Bronchiectasis Identified as a Potential HTLV-associated Disease

Bronchiectasis Identified as a Potential HTLV-associated Disease

In a recent study entitled “High prevalence of bronchiectasis is linked to HTLV-1-associated inflammatory disease,” a team of researchers analyzed whether the human T-lymphotropic virus type-1 (HTLV-1), the agent responsible for several human diseases, including adult T-cell leukemia/lymphoma, is associated with pulmonary conditions, specifically bronchiectasis. The study was published in the journal BMC Infectious Diseases.

The human T-lymphotropic virus type-1 (HTLV-1) is the causative agent of adult T-cell leukemia/lymphoma (ATLL), HTLV-1-associated myelopathy/tropical spastic paraparesis (HAM/TSP) and HTLV-1-associated uveitis. However, the list of diseases linked to HTLV-1 is likely to increase and include polymyositis, arthropathy, Sjögren’s syndrome (keratoconjunctivitis sicca), thyroiditis and infective dermatitis.

Notably, the association of HTLV-1 infection with respiratory syndromes, such as bronchiectasis, is considerably less recognized. In this new research, authors hypothesized that if HTLV-1 is associated with an increased risk of bronchiectasis (a disease characterized by a permanent enlargement of parts of the airways of the lung, with symptoms including chronic cough with mucus production, shortness of breath and chronic pain), it would be detectable in patients with high levels of HTLV-1 pro-viral load (VL). To this end, authors performed a retrospective case review study where they analyzed a 464 HTLV-1 seropositive patients attending the National Centre for Human Retrovirology, St Mary’s Hospital in London between 1993 and 2012. The team registered HTLV-1 patients either as symptomatic patients (SP) or as asymptomatic carriers (ACs). The SPs had HTLV-1-associated diseases, such as ATLL; strongyloidiasis; HAM/TSP; or other HTLV associated inflammatory disease (HAID) — polymyositis, uveitis and arthritis.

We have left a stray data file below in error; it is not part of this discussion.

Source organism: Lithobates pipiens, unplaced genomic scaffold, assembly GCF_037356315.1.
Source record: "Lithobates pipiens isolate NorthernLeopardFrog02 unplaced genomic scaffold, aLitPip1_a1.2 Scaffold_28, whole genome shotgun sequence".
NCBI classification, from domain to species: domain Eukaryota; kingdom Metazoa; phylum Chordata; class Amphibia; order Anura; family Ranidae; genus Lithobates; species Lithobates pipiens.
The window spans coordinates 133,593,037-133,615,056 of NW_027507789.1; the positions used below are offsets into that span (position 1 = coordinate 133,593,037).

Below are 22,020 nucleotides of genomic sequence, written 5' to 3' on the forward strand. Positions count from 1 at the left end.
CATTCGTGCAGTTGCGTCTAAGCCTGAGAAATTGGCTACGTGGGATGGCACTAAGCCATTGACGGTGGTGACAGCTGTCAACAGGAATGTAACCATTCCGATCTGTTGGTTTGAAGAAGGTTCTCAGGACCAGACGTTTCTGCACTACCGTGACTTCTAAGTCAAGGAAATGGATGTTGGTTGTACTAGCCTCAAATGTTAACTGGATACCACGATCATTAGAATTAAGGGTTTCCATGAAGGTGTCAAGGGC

The team found that bronchiectasis is common in HTLV-1 infected individuals in the UK (3.4 %) and it occurs in higher levels when compared to the general population (0.1 %). Specifically, they found a positive bronchiectasis diagnosis determined by CT scanning in 1 Ac individual and 13 SPs. Additionally, the team observed that Non-African/Afro-Caribbean patients with pre-existing HTLV-1-associated disease have a higher risk. In agreement with authors’ hypothesis, HTLV-1 viral load was significantly higher in patients with symptomatic HTLV-1 infection than in the ACs.

In light of their results, authors emphasize that it is important to screen symptomatic HTLV-1 patients for pulmonary disease (through radiological imaging) soon after HTLV-1 diagnosis via CT scanning. Additionally, they suggest that bronchiectasis should also be considered a HTLV-associated disease and levels of HTLV should be measured in patients with unexplained bronchiectasis.

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